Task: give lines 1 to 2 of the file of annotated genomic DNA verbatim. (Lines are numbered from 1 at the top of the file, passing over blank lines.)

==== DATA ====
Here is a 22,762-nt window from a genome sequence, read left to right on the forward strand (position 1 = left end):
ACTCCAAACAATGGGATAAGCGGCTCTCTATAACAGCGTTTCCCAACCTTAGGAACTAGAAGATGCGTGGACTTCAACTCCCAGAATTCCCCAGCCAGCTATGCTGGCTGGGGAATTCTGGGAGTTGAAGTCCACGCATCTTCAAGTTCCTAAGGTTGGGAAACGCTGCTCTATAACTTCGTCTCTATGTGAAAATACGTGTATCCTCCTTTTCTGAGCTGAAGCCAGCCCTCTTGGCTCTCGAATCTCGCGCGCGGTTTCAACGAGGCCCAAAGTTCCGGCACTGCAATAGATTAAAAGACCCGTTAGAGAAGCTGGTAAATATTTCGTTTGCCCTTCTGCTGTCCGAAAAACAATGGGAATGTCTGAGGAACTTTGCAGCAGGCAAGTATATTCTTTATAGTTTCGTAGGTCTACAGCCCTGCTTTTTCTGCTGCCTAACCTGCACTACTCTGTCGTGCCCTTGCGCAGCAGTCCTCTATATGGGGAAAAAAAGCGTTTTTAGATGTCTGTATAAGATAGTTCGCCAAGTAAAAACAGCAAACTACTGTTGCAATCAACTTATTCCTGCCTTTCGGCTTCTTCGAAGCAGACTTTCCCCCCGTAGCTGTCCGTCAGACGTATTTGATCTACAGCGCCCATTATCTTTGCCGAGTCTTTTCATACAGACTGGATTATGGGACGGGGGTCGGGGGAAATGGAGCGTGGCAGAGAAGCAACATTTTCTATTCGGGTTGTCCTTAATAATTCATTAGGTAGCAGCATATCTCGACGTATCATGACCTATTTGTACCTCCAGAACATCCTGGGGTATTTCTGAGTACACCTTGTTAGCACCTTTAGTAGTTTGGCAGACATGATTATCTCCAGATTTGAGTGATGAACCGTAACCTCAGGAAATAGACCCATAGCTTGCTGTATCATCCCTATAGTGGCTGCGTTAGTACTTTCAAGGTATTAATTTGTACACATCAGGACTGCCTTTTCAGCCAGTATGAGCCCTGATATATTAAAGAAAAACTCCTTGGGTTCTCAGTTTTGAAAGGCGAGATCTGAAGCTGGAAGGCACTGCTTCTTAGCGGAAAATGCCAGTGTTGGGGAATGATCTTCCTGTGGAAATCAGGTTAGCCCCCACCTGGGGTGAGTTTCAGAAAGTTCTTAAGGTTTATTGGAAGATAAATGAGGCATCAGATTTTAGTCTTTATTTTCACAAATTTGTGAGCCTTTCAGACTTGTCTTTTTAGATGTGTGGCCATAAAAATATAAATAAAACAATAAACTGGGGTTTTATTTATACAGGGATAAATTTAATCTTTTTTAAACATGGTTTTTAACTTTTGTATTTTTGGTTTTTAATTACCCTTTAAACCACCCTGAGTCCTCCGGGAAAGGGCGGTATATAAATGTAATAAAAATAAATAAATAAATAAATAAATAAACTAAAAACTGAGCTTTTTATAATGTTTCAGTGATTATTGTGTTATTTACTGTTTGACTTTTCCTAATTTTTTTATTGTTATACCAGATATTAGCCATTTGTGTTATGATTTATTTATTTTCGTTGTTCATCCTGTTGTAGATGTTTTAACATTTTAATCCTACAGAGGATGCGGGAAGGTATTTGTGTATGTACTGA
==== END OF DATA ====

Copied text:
Here is a 22,762-nt window from a genome sequence, read left to right on the forward strand (position 1 = left end):
ACTCCAAACAATGGGATAAGCGGCTCTCTATAACAGCGTTTCCCAACCTTAGGAACTAGAAGATGCGTGGACTTCAACTCCCAGAATTCCCCAGCCAGCTATGCTGGCTGGGGAATTCTGGGAGTTGAAGTCCACGCATCTTCAAGTTCCTAAGGTTGGGAAACGCTGCTCTATAACTTCGTCTCTATGTGAAAATACGTGTATCCTCCTTTTCTGAGCTGAAGCCAGCCCTCTTGGCTCTCGAATCTCGCGCGCGGTTTCAACGAGGCCCAAAGTTCCGGCACTGCAATAGATTAAAAGACCCGTTAGAGAAGCTGGTAAATATTTCGTTTGCCCTTCTGCTGTCCGAAAAACAATGGGAATGTCTGAGGAACTTTGCAGCAGGCAAGTATATTCTTTATAGTTTCGTAGGTCTACAGCCCTGCTTTTTCTGCTGCCTAACCTGCACTACTCTGTCGTGCCCTTGCGCAGCAGTCCTCTATATGGGGAAAAAAAGCGTTTTTAGATGTCTGTATAAGATAGTTCGCCAAGTAAAAACAGCAAACTACTGTTGCAATCAACTTATTCCTGCCTTTCGGCTTCTTCGAAGCAGACTTTCCCCCCGTAGCTGTCCGTCAGACGTATTTGATCTACAGCGCCCATTATCTTTGCCGAGTCTTTTCATACAGACTGGATTATGGGACGGGGGTCGGGGGAAATGGAGCGTGGCAGAGAAGCAACATTTTCTATTCGGGTTGTCCTTAATAATTCATTAGGTAGCAGCATATCTCGACGTATCATGACCTATTTGTACCTCCAGAACATCCTGGGGTATTTCTGAGTACACCTTGTTAGCACCTTTAGTAGTTTGGCAGACATGATTATCTCCAGATTTGAGTGATGAACCGTAACCTCAGGAAATAGACCCATAGCTTGCTGTATCATCCCTATAGTGGCTGCGTTAGTACTTTCAAGGTATTAATTTGTACACATCAGGACTGCCTTTTCAGCCAGTATGAGCCCTGATATATTAAAGAAAAACTCCTTGGGTTCTCAGTTTTGAAAGGCGAGATCTGAAGCTGGAAGGCACTGCTTCTTAGCGGAAAATGCCAGTGTTGGGGAATGATCTTCCTGTGGAAATCAGGTTAGCCCCCACCTGGGGTGAGTTTCAGAAAGTTCTTAAGGTTTATTGGAAGATAAATGAGGCATCAGATTTTAGTCTTTATTTTCACAAATTTGTGAGCCTTTCAGACTTGTCTTTTTAGATGTGTGGCCATAAAAATATAAATAAAACAATAAACTGGGGTTTTATTTATACAGGGATAAATTTAATCTTTTTTAAACATGGTTTTTAACTTTTGTATTTTTGGTTTTTAATTACCCTTTAAACCACCCTGAGTCCTCCGGGAAAGGGCGGTATATAAATGTAATAAAAATAAATAAATAAATAAATAAATAAACTAAAAACTGAGCTTTTTATAATGTTTCAGTGATTATTGTGTTATTTACTGTTTGACTTTTCCTAATTTTTTTATTGTTATACCAGATATTAGCCATTTGTGTTATGATTTATTTATTTTCGTTGTTCATCCTGTTGTAGATGTTTTAACATTTTAATCCTACAGAGGATGCGGGAAGGTATTTGTGTATGTACTGA